A sunset in Boston. (Photo by Travis Yen)


Column: The most important lesson I learned at the Harvard Secondary School Program

Through this residential educational opportunity, I grew as as a student and an individual, learning lessons in self-management and work-life balance.
<a href="https://highschool.latimes.com/author/travisyen30/" target="_self">Travis Yen</a>

Travis Yen

November 8, 2023
Having never lived away from my home and family, I confess I hesitated to pursue the once-in-a-lifetime opportunity to attend the prestigious Harvard Secondary School Summer Program, so I consulted all of my friends back home. Without a question, all of my pals pushed me to take the plunge.

After a month of deliberation, I made the decision to move forward. I submitted the application after completing it and writing my personal essay, hoping for the best. I experienced mixed emotions as I anticipated being approved and permitted to embark on this expedition. When I got the email of admission, I knew it was actually happening, even though I wasn’t exactly sure what I was getting myself into. 

The Harvard Secondary School Summer Program is a challenging and rewarding, residential educational opportunity for high school students looking to broaden their horizons intellectually. This program offers students a singular opportunity to engage in a diverse range of topics and activities while immersing themselves in the vibrant and intellectually stimulating environment of the Harvard campus.

Hosted by one of the most prestigious and esteemed institutions in the world, Harvard University, the program offers students a venue to pursue their hobbies, polish their academic skills, and foster a greater understanding of the world around them, regardless of whether their interests are in the sciences, humanities, arts, or several other disciplines. The program did all of this for me and more.

As a West Coast kid living alone on the East Coast for the first time, I experienced an overpowering and exciting sense of independence while being 3,000 miles away from home and surrounded by peers who shared my views. The options felt limitless since no one was there to direct me. At first, I struggled to balance my newfound freedom as a student on my own for the first time in my life. Going out and having fun with friends looked more appealing than putting in the time for homework and independent study.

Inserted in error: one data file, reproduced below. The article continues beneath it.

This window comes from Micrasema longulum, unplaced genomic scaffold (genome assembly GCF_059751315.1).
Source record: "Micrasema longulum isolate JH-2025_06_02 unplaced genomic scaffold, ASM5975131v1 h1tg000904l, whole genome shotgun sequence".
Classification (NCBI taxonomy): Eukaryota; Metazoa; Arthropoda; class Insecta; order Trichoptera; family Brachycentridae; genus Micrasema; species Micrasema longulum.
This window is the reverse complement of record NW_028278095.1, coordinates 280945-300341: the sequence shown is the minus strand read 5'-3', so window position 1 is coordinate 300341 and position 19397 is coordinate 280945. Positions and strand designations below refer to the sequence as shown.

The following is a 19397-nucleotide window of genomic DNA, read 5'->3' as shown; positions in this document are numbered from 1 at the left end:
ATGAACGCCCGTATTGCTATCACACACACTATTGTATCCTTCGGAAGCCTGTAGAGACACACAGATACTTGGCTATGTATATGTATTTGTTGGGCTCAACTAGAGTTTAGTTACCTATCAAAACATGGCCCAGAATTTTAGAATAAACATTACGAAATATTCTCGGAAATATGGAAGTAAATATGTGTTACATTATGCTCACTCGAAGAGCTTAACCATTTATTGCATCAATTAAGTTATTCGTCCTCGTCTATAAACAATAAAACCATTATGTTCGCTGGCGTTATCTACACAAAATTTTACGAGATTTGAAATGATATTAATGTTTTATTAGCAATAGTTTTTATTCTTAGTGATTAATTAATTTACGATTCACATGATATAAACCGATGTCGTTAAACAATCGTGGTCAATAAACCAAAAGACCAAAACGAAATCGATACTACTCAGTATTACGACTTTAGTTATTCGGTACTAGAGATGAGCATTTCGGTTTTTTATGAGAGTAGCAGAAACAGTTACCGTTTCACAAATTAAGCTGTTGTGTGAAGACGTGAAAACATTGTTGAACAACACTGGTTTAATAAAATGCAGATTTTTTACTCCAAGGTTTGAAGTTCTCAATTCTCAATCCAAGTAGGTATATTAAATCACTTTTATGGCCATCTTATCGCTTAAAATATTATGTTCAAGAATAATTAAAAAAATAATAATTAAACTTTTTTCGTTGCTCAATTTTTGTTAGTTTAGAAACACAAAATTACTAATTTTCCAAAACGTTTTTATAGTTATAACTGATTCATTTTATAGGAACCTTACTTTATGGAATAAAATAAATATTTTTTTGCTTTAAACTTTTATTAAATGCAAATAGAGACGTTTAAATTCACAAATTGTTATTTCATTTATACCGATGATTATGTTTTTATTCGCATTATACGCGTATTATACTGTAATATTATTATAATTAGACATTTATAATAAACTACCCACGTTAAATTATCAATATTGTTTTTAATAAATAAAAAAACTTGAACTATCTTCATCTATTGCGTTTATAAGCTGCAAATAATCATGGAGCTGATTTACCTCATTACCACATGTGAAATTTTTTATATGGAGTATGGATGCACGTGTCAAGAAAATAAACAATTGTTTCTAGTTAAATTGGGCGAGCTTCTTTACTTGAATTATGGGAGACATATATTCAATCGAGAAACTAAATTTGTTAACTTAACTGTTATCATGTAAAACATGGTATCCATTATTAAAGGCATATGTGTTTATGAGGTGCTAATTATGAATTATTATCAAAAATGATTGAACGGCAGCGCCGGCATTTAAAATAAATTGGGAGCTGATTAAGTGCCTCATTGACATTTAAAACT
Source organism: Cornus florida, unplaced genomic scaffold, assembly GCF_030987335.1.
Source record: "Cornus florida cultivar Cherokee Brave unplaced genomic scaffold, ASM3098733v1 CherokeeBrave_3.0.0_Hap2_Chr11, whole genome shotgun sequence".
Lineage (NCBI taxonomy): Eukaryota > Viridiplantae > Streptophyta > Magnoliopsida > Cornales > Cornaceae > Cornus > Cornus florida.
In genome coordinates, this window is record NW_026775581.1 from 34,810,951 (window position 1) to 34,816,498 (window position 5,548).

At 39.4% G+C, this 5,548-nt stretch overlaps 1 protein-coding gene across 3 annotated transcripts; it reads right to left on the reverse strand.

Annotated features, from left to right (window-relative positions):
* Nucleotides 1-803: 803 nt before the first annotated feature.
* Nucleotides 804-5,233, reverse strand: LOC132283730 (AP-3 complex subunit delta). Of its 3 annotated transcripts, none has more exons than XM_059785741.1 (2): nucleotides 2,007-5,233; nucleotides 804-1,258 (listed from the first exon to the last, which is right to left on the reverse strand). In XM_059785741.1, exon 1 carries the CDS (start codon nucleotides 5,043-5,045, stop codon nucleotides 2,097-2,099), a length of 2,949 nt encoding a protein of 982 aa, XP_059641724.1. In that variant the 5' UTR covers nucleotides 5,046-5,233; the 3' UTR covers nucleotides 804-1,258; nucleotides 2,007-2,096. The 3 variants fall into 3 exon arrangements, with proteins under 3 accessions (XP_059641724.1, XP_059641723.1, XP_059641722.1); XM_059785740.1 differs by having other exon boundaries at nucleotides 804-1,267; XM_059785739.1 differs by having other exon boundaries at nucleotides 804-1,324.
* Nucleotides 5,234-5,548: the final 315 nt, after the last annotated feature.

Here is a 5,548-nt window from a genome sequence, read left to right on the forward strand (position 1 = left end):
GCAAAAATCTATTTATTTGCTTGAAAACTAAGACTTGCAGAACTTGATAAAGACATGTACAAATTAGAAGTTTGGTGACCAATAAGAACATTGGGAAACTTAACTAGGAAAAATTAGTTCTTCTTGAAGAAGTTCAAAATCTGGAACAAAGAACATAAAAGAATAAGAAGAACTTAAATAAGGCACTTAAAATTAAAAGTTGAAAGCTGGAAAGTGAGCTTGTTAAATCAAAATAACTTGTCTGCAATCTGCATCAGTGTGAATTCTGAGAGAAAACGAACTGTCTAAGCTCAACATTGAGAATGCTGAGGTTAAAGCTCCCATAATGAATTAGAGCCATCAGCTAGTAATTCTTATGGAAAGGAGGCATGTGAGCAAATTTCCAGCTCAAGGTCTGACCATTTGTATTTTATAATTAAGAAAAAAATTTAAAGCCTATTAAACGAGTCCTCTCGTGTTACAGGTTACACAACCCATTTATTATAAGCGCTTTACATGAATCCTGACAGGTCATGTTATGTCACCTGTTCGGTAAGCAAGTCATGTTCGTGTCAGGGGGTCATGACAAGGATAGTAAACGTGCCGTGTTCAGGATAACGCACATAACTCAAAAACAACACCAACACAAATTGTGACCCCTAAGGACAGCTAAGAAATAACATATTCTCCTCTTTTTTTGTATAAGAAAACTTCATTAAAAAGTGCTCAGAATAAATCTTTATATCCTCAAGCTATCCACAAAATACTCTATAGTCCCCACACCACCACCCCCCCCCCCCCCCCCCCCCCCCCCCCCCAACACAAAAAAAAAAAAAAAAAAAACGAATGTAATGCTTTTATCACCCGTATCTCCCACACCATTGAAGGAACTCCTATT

Boston, a dynamic city with a wealth of activities and sights to discover, called to me daily. My friends and I wandered through Harvard Square’s old streets on sunny days to take in the vibrant historic and academic ambiance. We were drawn out of the limitations of the classroom by the attractiveness of quaint bookstores, lively street performers, and cozy cafes. 

With the exciting conversations and laughter going on, it was easy to become distracted. However, after the initial excitement subsided, a nagging sense of obligation crept in. I understood that I had chosen the program in order to push myself academically and make full use of the learning opportunities offered.

My original embracing of freedom now posed a big barrier to my progress. The standard high school day consists of six periods, which is around one hour with a 30 to 1 student-to-teacher ratio, while at Harvard the classes were 3 hours long twice a week, with a 150 to 1 student-to-teacher ratio. In short, at Harvard, I had to be a lot more self-driven since I was one of many students vying for the help of professors. 

I had to decide consciously to put my studies first. I eventually achieved a harmonious balance between my social interests and academic obligations. I created a regimen that matched socializing with serious academic work rather than giving in to the lure of instant gratification of exploring the city with new friends.

I set aside a specified amount of time each day to study for the two courses I had signed up for, Intro to Macroeconomics and Superheroes and Powers, which allowed me to remain on top of my assignments and meet all of my deadlines.

I also learned the importance of independent study. It was up to me to look for extra materials, do research, and go deeper into the topics that interested me since there wasn’t the usual classroom format. I was able to research the subjects that interested me the most and broaden my knowledge outside of the program’s curriculum thanks to this self-directed approach.

The ability to manage freedom transcends the summer program experience. It made me realize how crucial balance and restraint are in every part of life, from becoming efficient at managing my school work and understanding when to say no when invited to go hang out with friends.

Through the Harvard Secondary Summer School Program, I grew both as a student and an individual, learning valuable lessons in self-management and the importance of striking a balance between the freedom to enjoy the experience and the obligation to work towards my own growth and development.